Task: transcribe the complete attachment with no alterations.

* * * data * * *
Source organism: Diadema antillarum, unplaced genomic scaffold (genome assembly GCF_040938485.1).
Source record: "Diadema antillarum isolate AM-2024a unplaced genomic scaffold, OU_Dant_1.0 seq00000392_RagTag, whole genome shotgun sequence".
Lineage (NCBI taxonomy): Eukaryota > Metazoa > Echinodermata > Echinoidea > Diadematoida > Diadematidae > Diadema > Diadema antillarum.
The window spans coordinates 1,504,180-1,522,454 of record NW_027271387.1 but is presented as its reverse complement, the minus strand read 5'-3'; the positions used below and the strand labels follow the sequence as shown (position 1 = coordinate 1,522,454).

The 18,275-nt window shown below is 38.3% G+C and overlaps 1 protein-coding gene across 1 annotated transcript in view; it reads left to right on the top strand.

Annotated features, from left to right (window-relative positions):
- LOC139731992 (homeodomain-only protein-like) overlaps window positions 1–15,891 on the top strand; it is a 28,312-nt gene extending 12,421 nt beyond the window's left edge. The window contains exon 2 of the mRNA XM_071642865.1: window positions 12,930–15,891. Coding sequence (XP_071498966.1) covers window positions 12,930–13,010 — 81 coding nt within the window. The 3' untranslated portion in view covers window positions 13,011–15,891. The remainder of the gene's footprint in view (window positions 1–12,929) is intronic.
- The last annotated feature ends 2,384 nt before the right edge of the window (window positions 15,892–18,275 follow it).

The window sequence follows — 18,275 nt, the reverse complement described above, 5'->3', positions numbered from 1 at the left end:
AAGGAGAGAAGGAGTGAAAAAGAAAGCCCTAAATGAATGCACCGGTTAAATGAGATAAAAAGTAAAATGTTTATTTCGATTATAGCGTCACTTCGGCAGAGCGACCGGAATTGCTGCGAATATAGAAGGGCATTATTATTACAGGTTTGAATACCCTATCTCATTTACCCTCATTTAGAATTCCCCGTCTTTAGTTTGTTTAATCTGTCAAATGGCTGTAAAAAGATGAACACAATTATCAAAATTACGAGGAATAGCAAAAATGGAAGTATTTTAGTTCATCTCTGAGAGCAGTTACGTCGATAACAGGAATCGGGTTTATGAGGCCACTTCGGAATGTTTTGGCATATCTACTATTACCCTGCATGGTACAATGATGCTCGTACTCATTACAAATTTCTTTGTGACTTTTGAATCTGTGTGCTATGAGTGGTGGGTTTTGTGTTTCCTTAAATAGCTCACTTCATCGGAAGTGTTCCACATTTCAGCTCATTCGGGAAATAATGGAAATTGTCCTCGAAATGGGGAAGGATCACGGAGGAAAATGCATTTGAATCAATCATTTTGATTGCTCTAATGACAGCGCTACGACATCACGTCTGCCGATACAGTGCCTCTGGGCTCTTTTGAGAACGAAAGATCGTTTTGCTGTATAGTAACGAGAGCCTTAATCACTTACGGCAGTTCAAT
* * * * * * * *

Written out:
Source organism: Diadema antillarum, unplaced genomic scaffold (genome assembly GCF_040938485.1).
Source record: "Diadema antillarum isolate AM-2024a unplaced genomic scaffold, OU_Dant_1.0 seq00000392_RagTag, whole genome shotgun sequence".
Lineage (NCBI taxonomy): Eukaryota > Metazoa > Echinodermata > Echinoidea > Diadematoida > Diadematidae > Diadema > Diadema antillarum.
The window spans coordinates 1,504,180-1,522,454 of record NW_027271387.1 but is presented as its reverse complement, the minus strand read 5'-3'; the positions used below and the strand labels follow the sequence as shown (position 1 = coordinate 1,522,454).

The 18,275-nt window shown below is 38.3% G+C and overlaps 1 protein-coding gene across 1 annotated transcript in view; it reads left to right on the top strand.

Annotated features, from left to right (window-relative positions):
- LOC139731992 (homeodomain-only protein-like) overlaps window positions 1–15,891 on the top strand; it is a 28,312-nt gene extending 12,421 nt beyond the window's left edge. The window contains exon 2 of the mRNA XM_071642865.1: window positions 12,930–15,891. Coding sequence (XP_071498966.1) covers window positions 12,930–13,010 — 81 coding nt within the window. The 3' untranslated portion in view covers window positions 13,011–15,891. The remainder of the gene's footprint in view (window positions 1–12,929) is intronic.
- The last annotated feature ends 2,384 nt before the right edge of the window (window positions 15,892–18,275 follow it).

The window sequence follows — 18,275 nt, the reverse complement described above, 5'->3', positions numbered from 1 at the left end:
AAGGAGAGAAGGAGTGAAAAAGAAAGCCCTAAATGAATGCACCGGTTAAATGAGATAAAAAGTAAAATGTTTATTTCGATTATAGCGTCACTTCGGCAGAGCGACCGGAATTGCTGCGAATATAGAAGGGCATTATTATTACAGGTTTGAATACCCTATCTCATTTACCCTCATTTAGAATTCCCCGTCTTTAGTTTGTTTAATCTGTCAAATGGCTGTAAAAAGATGAACACAATTATCAAAATTACGAGGAATAGCAAAAATGGAAGTATTTTAGTTCATCTCTGAGAGCAGTTACGTCGATAACAGGAATCGGGTTTATGAGGCCACTTCGGAATGTTTTGGCATATCTACTATTACCCTGCATGGTACAATGATGCTCGTACTCATTACAAATTTCTTTGTGACTTTTGAATCTGTGTGCTATGAGTGGTGGGTTTTGTGTTTCCTTAAATAGCTCACTTCATCGGAAGTGTTCCACATTTCAGCTCATTCGGGAAATAATGGAAATTGTCCTCGAAATGGGGAAGGATCACGGAGGAAAATGCATTTGAATCAATCATTTTGATTGCTCTAATGACAGCGCTACGACATCACGTCTGCCGATACAGTGCCTCTGGGCTCTTTTGAGAACGAAAGATCGTTTTGCTGTATAGTAACGAGAGCCTTAATCACTTACGGCAGTTCAAT